Reverberation is typically only noticeable in quieter situations that would be classified by the hearing aid as Speech in Quiet, because if a reverberant room is not quiet, the reverberation would be masked by noise. Therefore, directional microphones are typically not activated in situations where reverberation is noticeable. However, EchoShield activates a directional microphone pattern to pick up the target speech coming from the front while reducing the reverberations coming from other azimuths.

In the same clinical study mentioned earlier that evaluated the effectiveness of SpeechMaster for reducing listening effort, EchoShield was also assessed using a similar methodology. Results showed that when EchoShield was activated, the objective brain behavior measures revealed a significant (p<.05) reduction in listening effort in reverberant listening situations (Littmann et. al., 2016).

Improving the Sound Quality of Music

The act of listening can require effort and cause mental fatigue, but depending on what we are listening to, it can also relax and reduce stress. Enjoying our favorite music is a prime example of how listening can recharge our mental energy. Hearing aids should not only reduce listening effort when we want to listen to speech, but also promote an optimal listening experience by improving the sound quality of music. But these two goals can be conflicting.

While hearing aids should provide an excellent listening experience for all situations, their priority is to maximize speech intelligibility. This means reducing background noise and highlighting speech signals. It is no coincidence that this is the purpose of SpeechMaster, which is a central part of the automatic Universal program designed to be used by the wearer throughout the majority of the day. The acoustic situation detector in the automatic Universal program is able to identify situations without speech sounds, such as nature sounds or music, and adjust the hearing aid settings to optimize the listening experience. However, as soon as speech is detected,  priority is immediately given to highlighting speech again.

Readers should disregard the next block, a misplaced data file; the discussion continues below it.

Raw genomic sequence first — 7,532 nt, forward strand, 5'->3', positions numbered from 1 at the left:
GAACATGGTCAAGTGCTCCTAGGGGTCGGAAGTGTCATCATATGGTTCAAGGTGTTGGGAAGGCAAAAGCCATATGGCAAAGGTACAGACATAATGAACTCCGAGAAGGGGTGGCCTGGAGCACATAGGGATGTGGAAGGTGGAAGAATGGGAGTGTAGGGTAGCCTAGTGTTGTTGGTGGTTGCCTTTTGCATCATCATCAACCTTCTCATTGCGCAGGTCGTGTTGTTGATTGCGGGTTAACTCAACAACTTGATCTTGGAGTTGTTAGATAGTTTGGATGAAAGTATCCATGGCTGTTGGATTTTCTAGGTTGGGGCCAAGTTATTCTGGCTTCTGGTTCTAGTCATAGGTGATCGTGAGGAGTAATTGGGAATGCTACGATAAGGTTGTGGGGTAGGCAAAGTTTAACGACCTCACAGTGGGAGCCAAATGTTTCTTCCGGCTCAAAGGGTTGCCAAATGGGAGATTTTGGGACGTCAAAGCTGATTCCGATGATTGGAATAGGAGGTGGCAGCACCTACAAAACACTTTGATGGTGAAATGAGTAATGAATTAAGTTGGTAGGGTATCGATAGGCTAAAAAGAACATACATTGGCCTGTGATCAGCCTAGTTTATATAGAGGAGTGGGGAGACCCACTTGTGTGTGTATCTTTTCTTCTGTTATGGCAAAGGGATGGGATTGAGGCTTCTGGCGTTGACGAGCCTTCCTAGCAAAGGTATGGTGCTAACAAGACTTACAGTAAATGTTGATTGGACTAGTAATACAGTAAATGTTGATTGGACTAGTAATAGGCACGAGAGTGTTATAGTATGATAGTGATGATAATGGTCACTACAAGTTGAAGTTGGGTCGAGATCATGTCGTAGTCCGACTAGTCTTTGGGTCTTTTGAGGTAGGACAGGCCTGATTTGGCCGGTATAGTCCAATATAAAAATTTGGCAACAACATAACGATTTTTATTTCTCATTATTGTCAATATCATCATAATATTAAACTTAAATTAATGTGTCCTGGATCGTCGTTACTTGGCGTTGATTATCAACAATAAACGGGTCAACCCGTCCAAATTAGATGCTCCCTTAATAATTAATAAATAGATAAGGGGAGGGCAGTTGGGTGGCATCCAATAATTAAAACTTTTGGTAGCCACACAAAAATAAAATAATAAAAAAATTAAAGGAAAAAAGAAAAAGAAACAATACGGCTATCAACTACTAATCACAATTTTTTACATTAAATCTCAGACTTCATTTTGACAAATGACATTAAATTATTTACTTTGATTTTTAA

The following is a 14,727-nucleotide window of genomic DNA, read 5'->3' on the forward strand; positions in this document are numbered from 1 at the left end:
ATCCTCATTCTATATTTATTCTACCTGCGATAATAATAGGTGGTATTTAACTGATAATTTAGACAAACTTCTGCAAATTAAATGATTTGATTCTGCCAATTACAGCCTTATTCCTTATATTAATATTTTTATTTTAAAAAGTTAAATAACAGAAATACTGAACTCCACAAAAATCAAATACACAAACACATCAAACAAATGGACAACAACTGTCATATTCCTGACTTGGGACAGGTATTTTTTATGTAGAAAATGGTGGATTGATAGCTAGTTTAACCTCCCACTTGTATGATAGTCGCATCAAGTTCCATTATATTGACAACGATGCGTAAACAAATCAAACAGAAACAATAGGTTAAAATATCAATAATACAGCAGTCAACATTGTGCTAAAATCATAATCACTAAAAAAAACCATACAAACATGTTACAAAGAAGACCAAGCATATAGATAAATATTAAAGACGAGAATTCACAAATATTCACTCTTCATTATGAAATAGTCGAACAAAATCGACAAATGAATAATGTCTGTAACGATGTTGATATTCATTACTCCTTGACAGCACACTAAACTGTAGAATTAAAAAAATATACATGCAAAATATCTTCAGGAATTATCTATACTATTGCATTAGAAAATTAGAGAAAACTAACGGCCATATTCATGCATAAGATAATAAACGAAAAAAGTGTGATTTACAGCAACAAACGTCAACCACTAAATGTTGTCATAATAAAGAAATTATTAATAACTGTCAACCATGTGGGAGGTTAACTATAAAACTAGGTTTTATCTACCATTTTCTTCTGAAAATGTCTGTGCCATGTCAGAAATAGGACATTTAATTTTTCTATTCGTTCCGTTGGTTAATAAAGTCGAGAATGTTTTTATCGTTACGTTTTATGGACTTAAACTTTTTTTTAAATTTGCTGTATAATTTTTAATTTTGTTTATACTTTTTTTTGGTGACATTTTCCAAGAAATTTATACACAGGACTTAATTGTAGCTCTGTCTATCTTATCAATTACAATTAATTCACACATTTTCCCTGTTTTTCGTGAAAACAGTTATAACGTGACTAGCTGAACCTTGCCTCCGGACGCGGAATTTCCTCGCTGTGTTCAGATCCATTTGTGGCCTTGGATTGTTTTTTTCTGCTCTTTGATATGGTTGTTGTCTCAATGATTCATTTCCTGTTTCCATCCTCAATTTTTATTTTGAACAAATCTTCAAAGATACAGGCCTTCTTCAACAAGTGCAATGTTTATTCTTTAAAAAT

This solution is ideal for most hearing aid wearers who value speech understanding over music appreciation in most situations. In unique cases where music enjoyment would be prioritized over a conversation, (e.g., at a concert), dedicated music processing is necessary to adjust hearing aid settings specifically for music input. This is important because compared to speech, music has larger variations in signal frequency and level characteristics. In addition, the entire spectrum of music is important for a better sound impression, whereas for speech intelligibility only a limited frequency and dynamic range is relevant.

As a major improvement upon the industry benchmark binax music program (Várallyay, et. al., 2016), primax offers three different music programs. These dedicated music programs are designed to enrich the sound quality of music, whether the wearer is listening to recorded music, attending a live concert, or performing themselves. Designed to satisfy the serious music lover, these programs will also be appreciated by more casual listeners of music.